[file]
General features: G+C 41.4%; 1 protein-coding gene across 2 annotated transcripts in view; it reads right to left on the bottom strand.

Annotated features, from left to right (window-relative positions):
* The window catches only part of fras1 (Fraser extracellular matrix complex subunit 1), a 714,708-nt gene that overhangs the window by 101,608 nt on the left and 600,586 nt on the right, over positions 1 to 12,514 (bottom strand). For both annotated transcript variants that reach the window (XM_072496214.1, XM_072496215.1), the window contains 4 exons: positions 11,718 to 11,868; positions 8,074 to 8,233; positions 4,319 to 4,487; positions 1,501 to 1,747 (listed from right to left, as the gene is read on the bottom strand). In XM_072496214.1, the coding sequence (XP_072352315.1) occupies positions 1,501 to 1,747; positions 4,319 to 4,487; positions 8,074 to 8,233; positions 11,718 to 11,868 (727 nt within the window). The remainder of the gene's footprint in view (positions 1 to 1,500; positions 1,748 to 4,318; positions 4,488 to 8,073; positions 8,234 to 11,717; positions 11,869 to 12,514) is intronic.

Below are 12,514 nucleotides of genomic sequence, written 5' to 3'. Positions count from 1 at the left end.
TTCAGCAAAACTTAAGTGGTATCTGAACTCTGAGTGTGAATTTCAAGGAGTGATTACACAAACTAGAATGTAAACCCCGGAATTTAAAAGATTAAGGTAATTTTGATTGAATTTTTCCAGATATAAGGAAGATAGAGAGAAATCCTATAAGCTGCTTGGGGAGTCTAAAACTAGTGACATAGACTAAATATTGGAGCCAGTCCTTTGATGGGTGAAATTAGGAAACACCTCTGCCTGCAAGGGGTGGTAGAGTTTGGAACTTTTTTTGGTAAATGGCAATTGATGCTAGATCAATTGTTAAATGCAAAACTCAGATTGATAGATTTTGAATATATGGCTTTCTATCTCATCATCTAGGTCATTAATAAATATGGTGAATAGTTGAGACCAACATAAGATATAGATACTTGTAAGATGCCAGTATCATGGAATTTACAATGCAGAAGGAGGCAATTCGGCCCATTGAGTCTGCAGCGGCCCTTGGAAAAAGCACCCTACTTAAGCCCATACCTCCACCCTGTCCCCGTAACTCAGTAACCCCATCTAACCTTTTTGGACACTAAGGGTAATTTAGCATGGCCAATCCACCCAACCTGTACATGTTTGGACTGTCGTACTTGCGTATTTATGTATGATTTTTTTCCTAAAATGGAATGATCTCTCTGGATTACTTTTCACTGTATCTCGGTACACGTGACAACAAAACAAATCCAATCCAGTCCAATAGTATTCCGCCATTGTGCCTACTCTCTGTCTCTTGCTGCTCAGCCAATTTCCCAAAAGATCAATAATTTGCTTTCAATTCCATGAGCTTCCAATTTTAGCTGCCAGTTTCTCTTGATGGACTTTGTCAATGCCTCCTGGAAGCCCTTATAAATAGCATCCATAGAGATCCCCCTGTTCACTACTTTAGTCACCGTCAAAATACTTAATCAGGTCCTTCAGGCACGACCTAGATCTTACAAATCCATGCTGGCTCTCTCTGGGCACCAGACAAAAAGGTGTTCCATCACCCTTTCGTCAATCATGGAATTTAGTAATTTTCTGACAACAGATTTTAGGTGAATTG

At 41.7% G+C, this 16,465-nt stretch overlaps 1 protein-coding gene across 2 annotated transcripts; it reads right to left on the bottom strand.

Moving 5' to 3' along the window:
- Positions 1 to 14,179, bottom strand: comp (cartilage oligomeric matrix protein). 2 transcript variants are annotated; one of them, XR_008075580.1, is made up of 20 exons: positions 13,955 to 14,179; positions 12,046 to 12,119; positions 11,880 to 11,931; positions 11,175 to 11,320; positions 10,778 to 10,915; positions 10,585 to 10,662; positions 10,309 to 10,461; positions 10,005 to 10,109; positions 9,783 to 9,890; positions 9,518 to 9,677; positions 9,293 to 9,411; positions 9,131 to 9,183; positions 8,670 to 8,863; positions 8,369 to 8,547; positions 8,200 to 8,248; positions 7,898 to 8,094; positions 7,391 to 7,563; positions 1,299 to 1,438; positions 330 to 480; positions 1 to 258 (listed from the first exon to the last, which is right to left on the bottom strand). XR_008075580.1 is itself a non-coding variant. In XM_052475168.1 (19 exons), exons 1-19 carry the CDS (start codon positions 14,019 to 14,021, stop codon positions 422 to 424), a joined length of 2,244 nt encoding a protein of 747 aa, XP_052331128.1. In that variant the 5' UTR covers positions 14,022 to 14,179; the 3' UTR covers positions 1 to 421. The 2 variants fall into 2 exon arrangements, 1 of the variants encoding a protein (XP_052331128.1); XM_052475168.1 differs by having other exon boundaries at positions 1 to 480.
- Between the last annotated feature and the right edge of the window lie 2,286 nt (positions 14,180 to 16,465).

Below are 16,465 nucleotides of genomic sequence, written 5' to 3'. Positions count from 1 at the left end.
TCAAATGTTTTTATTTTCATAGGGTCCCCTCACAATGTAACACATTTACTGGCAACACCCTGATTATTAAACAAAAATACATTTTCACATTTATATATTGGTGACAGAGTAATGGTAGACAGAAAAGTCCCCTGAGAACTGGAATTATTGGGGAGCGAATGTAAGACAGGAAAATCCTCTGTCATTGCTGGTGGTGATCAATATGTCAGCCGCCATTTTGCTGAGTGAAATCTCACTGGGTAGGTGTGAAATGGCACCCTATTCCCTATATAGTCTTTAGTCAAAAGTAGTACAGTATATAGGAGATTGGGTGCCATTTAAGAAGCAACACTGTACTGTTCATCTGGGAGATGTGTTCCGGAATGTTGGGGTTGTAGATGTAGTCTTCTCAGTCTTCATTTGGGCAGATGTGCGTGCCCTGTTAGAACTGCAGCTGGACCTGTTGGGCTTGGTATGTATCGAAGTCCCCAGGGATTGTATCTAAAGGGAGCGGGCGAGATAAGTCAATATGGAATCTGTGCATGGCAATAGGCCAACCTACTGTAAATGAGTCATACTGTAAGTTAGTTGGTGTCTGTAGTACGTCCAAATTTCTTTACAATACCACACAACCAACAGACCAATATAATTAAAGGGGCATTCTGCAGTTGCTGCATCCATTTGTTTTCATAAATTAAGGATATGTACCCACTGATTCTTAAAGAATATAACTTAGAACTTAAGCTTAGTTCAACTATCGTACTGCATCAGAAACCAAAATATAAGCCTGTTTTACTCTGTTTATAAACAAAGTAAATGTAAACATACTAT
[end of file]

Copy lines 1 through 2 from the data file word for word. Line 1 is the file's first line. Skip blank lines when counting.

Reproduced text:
General features: G+C 41.4%; 1 protein-coding gene across 2 annotated transcripts in view; it reads right to left on the bottom strand.

Annotated features, from left to right (window-relative positions):